Next, the files are passed to svgstore to be combined in a unique file, which is then renamed and saved.

After using it a few times, you should be able to arrange it in a few minutes for each project, and it will give you the ability to quickly rebuild your SVG symbols file any time you need to.

This is an example of the result (even in this pen, I embedded the svg file for convenience, but you can safely link it as an external file):

See the Pen svg css styling (demo 3) by Massimo Cassandro (@massimo-cassandro) on CodePen.

Are there any caveats?

Since this method is based on styling use elements, we have problems when they are removed by a polyfill, as we see in svg4everybody.

In browsers that doesn’t support external symbols link (all IE), svg4everybody replaces all use elements with the content of the matching symbols. So all css rules that apply to use don’t take effect.

This can be solved adapting your CSS selectors to inner symbols element (path, circle, etc.), but it can be a little tricky.

Extra bonus

There are infinite variants of this workflow: you can deal with strokes, text, etc.

Another interesting feature to be explored is the use of Illustrator Symbols: they are exported as SVG symbols, and this opens up a lot of possibilities.

Illustrator Symbos in Bracket

Thanks for reading.

Frequently Asked Questions on Reskinnable SVG Symbols

What are the benefits of using SVG symbols over other image formats for web design?

SVG symbols offer several advantages over other image formats like JPEG, PNG, or GIF. Firstly, SVGs are scalable vector graphics, which means they can be resized without losing quality. This is particularly useful for responsive web design where the same image needs to be displayed at different sizes on different devices. Secondly, SVG symbols can be styled with CSS, allowing for greater design flexibility. Lastly, SVGs are typically smaller in file size than their bitmap counterparts, which can lead to faster load times and improved website performance.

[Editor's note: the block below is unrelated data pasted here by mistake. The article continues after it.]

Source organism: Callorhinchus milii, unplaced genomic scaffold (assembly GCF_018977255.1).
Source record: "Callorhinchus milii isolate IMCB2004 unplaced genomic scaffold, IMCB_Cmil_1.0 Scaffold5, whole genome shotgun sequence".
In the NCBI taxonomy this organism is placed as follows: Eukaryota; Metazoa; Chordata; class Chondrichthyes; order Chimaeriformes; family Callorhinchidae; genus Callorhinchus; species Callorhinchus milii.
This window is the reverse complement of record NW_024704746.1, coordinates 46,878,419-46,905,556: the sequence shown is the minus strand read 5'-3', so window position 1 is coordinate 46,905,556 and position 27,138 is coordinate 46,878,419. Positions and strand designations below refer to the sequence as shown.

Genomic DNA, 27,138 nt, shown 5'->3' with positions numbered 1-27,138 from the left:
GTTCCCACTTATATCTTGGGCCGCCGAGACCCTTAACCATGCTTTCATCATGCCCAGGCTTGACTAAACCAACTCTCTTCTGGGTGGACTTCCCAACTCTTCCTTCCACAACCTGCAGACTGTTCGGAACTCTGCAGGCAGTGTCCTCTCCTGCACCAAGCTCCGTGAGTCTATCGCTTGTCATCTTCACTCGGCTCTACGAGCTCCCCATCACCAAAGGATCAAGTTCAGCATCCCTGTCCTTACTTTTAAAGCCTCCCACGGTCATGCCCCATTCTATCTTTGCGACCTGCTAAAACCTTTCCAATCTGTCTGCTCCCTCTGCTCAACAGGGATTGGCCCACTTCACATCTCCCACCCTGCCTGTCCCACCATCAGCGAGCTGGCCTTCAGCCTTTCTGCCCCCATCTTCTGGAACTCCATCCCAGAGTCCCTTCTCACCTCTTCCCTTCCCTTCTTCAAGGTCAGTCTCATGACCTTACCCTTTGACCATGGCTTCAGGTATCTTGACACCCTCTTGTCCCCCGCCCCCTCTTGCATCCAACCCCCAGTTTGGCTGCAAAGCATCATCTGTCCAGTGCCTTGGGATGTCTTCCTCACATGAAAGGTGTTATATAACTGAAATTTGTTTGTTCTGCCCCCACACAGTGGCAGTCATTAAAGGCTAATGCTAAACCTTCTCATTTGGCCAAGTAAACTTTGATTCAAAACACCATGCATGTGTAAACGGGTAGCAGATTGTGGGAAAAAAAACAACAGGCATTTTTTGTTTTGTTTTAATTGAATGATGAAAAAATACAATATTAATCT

How can I modify the color of an SVG symbol?

You can modify the color of an SVG symbol using CSS. By default, SVGs inherit the color of their parent element. However, you can override this by targeting the SVG or its child elements in your CSS and applying the desired color. For example, you could use the fill property to change the color of the SVG’s interior, or the stroke property to change the color of its outline.

Can I use SVG symbols in all web browsers?

SVG symbols are widely supported across all modern web browsers, including Chrome, Firefox, Safari, and Edge. However, older versions of Internet Explorer (IE8 and below) do not support SVGs. If you need to support these older browsers, you may need to provide a fallback in the form of a PNG or JPEG image.